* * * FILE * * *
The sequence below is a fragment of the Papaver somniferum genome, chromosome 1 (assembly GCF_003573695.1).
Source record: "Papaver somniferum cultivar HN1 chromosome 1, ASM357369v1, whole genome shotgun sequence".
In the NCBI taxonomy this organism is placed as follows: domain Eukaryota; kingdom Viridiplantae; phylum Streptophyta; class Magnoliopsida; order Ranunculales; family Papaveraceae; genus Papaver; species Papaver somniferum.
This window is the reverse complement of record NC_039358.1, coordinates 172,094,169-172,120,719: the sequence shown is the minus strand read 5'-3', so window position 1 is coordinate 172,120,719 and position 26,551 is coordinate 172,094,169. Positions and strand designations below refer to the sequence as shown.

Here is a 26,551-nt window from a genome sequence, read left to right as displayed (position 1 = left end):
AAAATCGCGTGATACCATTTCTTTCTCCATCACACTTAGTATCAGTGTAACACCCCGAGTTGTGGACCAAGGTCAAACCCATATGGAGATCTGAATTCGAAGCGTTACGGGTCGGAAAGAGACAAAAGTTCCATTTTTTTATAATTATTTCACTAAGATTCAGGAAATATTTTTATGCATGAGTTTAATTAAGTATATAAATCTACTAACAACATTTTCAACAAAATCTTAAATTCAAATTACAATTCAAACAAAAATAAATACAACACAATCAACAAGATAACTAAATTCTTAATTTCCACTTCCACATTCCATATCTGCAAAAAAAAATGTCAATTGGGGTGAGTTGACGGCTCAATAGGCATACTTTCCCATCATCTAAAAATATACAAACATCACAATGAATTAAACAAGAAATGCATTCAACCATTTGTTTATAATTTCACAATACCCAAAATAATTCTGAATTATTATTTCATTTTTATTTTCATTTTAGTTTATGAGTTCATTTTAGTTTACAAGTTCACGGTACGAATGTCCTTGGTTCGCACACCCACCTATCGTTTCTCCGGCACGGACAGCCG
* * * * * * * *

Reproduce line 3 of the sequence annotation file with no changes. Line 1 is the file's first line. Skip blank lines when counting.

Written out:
In the NCBI taxonomy this organism is placed as follows: domain Eukaryota; kingdom Viridiplantae; phylum Streptophyta; class Magnoliopsida; order Ranunculales; family Papaveraceae; genus Papaver; species Papaver somniferum.